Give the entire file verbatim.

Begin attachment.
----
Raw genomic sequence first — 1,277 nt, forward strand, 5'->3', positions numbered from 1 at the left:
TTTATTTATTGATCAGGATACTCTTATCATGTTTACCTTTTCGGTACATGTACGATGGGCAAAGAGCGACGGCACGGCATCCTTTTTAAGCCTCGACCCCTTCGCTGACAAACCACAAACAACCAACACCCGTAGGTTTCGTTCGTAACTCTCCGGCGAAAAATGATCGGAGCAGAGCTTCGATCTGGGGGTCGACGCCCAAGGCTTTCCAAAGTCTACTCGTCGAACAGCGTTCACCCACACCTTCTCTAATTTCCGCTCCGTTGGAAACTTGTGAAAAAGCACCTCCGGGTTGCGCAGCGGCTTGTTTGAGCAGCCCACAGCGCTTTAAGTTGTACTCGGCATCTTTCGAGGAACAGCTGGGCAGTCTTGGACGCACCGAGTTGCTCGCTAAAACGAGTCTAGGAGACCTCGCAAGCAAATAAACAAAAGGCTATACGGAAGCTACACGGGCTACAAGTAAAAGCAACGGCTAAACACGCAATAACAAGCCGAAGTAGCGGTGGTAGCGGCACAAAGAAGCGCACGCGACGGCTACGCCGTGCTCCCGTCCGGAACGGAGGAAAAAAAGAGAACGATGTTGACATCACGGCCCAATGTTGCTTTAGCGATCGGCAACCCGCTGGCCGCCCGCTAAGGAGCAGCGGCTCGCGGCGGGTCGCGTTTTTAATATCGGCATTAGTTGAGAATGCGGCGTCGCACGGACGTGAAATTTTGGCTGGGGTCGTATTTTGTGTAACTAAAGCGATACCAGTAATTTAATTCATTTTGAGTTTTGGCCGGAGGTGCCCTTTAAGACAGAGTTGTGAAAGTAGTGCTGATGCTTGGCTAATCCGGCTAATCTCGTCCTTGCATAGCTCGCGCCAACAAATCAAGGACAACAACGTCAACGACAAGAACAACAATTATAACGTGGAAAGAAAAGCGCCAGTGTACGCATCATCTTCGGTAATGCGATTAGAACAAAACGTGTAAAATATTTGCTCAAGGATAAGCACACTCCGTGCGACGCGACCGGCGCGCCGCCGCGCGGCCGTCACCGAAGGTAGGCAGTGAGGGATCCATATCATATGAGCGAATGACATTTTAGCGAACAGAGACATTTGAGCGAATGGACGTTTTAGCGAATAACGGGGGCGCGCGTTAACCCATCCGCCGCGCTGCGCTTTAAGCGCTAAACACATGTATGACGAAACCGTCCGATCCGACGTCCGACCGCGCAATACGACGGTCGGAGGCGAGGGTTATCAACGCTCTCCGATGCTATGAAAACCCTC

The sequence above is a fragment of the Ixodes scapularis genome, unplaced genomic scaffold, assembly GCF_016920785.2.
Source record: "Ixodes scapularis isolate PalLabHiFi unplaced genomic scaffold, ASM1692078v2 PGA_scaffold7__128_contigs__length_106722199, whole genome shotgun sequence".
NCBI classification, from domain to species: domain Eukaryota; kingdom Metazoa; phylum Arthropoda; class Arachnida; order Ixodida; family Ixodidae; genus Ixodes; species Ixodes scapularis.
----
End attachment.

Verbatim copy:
Raw genomic sequence first — 1,277 nt, forward strand, 5'->3', positions numbered from 1 at the left:
TTTATTTATTGATCAGGATACTCTTATCATGTTTACCTTTTCGGTACATGTACGATGGGCAAAGAGCGACGGCACGGCATCCTTTTTAAGCCTCGACCCCTTCGCTGACAAACCACAAACAACCAACACCCGTAGGTTTCGTTCGTAACTCTCCGGCGAAAAATGATCGGAGCAGAGCTTCGATCTGGGGGTCGACGCCCAAGGCTTTCCAAAGTCTACTCGTCGAACAGCGTTCACCCACACCTTCTCTAATTTCCGCTCCGTTGGAAACTTGTGAAAAAGCACCTCCGGGTTGCGCAGCGGCTTGTTTGAGCAGCCCACAGCGCTTTAAGTTGTACTCGGCATCTTTCGAGGAACAGCTGGGCAGTCTTGGACGCACCGAGTTGCTCGCTAAAACGAGTCTAGGAGACCTCGCAAGCAAATAAACAAAAGGCTATACGGAAGCTACACGGGCTACAAGTAAAAGCAACGGCTAAACACGCAATAACAAGCCGAAGTAGCGGTGGTAGCGGCACAAAGAAGCGCACGCGACGGCTACGCCGTGCTCCCGTCCGGAACGGAGGAAAAAAAGAGAACGATGTTGACATCACGGCCCAATGTTGCTTTAGCGATCGGCAACCCGCTGGCCGCCCGCTAAGGAGCAGCGGCTCGCGGCGGGTCGCGTTTTTAATATCGGCATTAGTTGAGAATGCGGCGTCGCACGGACGTGAAATTTTGGCTGGGGTCGTATTTTGTGTAACTAAAGCGATACCAGTAATTTAATTCATTTTGAGTTTTGGCCGGAGGTGCCCTTTAAGACAGAGTTGTGAAAGTAGTGCTGATGCTTGGCTAATCCGGCTAATCTCGTCCTTGCATAGCTCGCGCCAACAAATCAAGGACAACAACGTCAACGACAAGAACAACAATTATAACGTGGAAAGAAAAGCGCCAGTGTACGCATCATCTTCGGTAATGCGATTAGAACAAAACGTGTAAAATATTTGCTCAAGGATAAGCACACTCCGTGCGACGCGACCGGCGCGCCGCCGCGCGGCCGTCACCGAAGGTAGGCAGTGAGGGATCCATATCATATGAGCGAATGACATTTTAGCGAACAGAGACATTTGAGCGAATGGACGTTTTAGCGAATAACGGGGGCGCGCGTTAACCCATCCGCCGCGCTGCGCTTTAAGCGCTAAACACATGTATGACGAAACCGTCCGATCCGACGTCCGACCGCGCAATACGACGGTCGGAGGCGAGGGTTATCAACGCTCTCCGATGCTATGAAAACCCTC

The sequence above is a fragment of the Ixodes scapularis genome, unplaced genomic scaffold, assembly GCF_016920785.2.
Source record: "Ixodes scapularis isolate PalLabHiFi unplaced genomic scaffold, ASM1692078v2 PGA_scaffold7__128_contigs__length_106722199, whole genome shotgun sequence".
NCBI classification, from domain to species: domain Eukaryota; kingdom Metazoa; phylum Arthropoda; class Arachnida; order Ixodida; family Ixodidae; genus Ixodes; species Ixodes scapularis.